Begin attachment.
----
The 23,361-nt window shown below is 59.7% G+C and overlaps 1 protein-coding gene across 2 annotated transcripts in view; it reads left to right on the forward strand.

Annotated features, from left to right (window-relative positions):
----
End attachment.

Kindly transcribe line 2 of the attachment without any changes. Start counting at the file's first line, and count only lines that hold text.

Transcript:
Annotated features, from left to right (window-relative positions):